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The Ethics Of Diet - An Anthology of Vegetarian Thought - Howard Williams

The Ethics Of Diet - An Anthology of Vegetarian Thought

By: Howard Williams, Leo Tolstoy (Introduction by)

Hardcover Published: 1st March 2010
ISBN: 9781907661174
Number Of Pages: 312

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This book is a history of vegetarianism as told through the writings of some of history's great thinkers and writers. The author Howard Williams travels back in time to Antiquity and from there moves through the centuries all the way up to his contemporaries in the 19th century. Leo Tolstoy was impressed with 'The Ethics of Diet'; he had it translated into his native Russian and wrote the narrative for the Russian edition.

Throughout the ages, many of the world's finest minds detested the eating of flesh and the cruelty that humans inflict on their fellow creatures. Buddha advocated a vegetarian diet for his monks and stated: ""There hath been slaughter for the sacrifice, and slaying for the meat, but henceforth none shall spill the blood of life, nor taste of flesh; seeing that knowledge grows and life is one, and mercy cometh to the merciful."" Pythagoras abstained from eating meat around the age of nineteen as he believed that abstaining from flesh kept the soul pure. Lamblichus, who studied Pythagoras stated that the great mathematician; "Enjoyed abstinence from the flesh of animals, because it is conducive to peace; for those who are accustomed to abominate the slaughter of other animals as iniquitous and unnatural, will think it still more unjust and unlawful to kill a man or to engage in war."" Arthur Schopenhauer, the German philosopher said; ""Since compassion for animals is so intimately associated with goodness of character, it may be confidently asserted that whoever is cruel to animals cannot be a good man."" Plutarch, Seneca, Plato, Shelley and Wagner all grace these pages and many more... Thoreau observes, ""One farmer says to me, ""You cannot live on vegetable food solely, for it furnishes nothing to make the bones with;"" and so he religiously devotes a part of his day to supplying himself with the raw material of bones; walking all the while he talks behind his oxen, which, with vegetable-made bones, jerk him and his lumbering plough along in spite of every obstacle.""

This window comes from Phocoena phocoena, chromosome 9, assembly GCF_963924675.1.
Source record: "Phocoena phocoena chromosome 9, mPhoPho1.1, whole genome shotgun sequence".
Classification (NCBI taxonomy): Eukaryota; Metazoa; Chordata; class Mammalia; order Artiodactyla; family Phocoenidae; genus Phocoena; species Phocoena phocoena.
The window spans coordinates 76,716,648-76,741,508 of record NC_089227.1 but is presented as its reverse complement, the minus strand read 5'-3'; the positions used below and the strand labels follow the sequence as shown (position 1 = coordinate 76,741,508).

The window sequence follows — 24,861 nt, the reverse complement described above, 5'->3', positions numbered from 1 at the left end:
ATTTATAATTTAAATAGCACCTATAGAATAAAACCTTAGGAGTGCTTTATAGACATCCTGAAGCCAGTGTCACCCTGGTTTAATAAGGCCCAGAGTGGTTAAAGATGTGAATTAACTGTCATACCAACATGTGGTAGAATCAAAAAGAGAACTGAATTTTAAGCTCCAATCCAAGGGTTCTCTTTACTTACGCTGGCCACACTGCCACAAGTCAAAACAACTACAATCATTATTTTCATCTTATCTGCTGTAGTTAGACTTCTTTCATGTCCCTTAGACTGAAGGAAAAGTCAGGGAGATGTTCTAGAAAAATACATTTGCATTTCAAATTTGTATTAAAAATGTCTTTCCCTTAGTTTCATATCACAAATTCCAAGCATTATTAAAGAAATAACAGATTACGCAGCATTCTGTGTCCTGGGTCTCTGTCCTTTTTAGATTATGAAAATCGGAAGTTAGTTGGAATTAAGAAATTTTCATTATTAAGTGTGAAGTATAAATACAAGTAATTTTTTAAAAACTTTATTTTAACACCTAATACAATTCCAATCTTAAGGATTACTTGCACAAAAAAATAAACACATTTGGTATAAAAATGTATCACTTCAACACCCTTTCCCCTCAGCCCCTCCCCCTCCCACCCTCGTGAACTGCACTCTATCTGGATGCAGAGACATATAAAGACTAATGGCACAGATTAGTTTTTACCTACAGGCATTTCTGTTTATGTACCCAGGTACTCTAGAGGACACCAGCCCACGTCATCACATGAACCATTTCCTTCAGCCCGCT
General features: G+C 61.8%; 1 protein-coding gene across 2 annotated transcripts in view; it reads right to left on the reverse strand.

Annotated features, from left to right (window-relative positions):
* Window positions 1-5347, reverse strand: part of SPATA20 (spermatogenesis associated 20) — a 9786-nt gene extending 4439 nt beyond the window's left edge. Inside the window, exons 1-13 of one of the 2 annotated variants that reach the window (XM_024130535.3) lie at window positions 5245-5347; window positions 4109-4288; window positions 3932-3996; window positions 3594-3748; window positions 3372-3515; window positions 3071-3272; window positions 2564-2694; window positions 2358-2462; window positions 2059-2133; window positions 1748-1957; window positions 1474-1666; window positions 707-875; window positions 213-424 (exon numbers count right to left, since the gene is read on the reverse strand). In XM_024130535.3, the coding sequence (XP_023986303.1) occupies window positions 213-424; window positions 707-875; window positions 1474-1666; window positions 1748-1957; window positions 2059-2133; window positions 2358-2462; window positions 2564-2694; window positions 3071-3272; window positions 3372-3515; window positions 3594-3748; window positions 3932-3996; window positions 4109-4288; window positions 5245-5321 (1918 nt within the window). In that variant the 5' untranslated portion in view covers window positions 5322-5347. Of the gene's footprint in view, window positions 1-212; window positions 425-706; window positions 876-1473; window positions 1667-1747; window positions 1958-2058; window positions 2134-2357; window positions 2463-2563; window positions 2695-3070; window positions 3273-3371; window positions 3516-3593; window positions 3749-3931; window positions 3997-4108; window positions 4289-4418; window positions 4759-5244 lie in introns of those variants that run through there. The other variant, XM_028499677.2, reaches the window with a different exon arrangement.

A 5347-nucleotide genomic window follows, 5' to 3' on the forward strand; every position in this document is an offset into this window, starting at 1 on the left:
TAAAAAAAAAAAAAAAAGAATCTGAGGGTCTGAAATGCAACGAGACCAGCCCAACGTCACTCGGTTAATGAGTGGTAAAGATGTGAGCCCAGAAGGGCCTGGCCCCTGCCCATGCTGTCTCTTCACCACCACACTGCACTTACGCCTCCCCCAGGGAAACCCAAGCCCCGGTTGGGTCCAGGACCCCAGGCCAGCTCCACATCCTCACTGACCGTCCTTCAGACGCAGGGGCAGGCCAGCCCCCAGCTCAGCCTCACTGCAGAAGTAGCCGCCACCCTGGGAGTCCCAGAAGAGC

ISBN: 9781907661174
ISBN-10: 1907661174
Audience: General
Format: Hardcover
Language: English
Number Of Pages: 312
Published: 1st March 2010
Publisher: White Crow Books
Country of Publication: GB
Dimensions (cm): 14.0 x 21.6  x 2.0
Weight (kg): 0.53

Leo Tolstoy


About the Author


Russian author, a master of realistic fiction and one of the world's greatest novelists.

Tolstoy is best known for his two longest works, War and Peace and Anna Karenina, which are commonly regarded as among the finest novels ever written. War and Peace in particular seems virtually to define this form for many readers and critics. Among Tolstoy's shorter works, The Death of Ivan Ilyich is usually classed among the best examples of the novella. Especially during his last three decades Tolstoy also achieved world renown as a moral and religious teacher. His doctrine of nonresistance to evil had an important influence on Gandhi. Although Tolstoy's religious ideas no longer command the respect they once did, interest in his life and personality has, if anything, increased over the years.

Most readers will agree with the assessment of the 19th-century British poet and critic Matthew Arnold that a novel by Tolstoy is not a work of art but a piece of life; the 20th-century Russian author Isaak Babel commented that, if the world could write by itself, it would write like Tolstoy. Critics of diverse schools have agreed that somehow Tolstoy's works seem to elude all artifice. Most have stressed his ability to observe the smallest changes of consciousness and to record the slightest movements of the body. What another novelist would describe as a single act of consciousness, Tolstoy convincingly breaks down into a series of infinitesimally small steps. According to the English writer Virginia Woolf, who took for granted that Tolstoy was “the greatest of all novelists,” these observational powers elicited a kind of fear in readers, who “wish to escape from the gaze which Tolstoy fixes on us.”

Those who visited Tolstoy as an old man also reported feelings of great discomfort when he appeared to understand their unspoken thoughts. It was commonplace to describe him as godlike in his powers and titanic in his struggles to escape the limitations of the human condition. Some viewed Tolstoy as the embodiment of nature and pure vitality, others saw him as the incarnation of the world's conscience, but for almost all who knew him or read his works, he was not just one of the greatest writers who ever lived but a living symbol of the search for life's meaning.

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